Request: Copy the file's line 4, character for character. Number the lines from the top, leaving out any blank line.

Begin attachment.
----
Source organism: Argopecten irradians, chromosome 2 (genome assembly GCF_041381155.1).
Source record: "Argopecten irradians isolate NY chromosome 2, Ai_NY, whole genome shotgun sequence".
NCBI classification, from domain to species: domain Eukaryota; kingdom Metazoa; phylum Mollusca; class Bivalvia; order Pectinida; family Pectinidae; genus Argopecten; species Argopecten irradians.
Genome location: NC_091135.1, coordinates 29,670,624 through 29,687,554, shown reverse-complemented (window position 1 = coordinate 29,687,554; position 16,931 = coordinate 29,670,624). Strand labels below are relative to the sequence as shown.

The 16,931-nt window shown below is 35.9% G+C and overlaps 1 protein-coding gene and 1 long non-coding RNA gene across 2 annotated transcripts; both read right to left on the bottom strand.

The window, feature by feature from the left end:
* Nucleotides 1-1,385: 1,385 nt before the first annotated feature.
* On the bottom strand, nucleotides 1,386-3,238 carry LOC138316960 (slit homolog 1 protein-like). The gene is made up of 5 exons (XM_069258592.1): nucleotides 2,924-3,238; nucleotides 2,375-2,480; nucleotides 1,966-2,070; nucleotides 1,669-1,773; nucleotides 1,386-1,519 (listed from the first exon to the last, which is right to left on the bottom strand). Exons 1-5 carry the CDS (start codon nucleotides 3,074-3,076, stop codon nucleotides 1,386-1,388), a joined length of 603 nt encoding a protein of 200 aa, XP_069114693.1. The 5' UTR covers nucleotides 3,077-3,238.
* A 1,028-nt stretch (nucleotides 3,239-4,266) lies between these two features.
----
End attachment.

Genome location: NC_091135.1, coordinates 29,670,624 through 29,687,554, shown reverse-complemented (window position 1 = coordinate 29,687,554; position 16,931 = coordinate 29,670,624). Strand labels below are relative to the sequence as shown.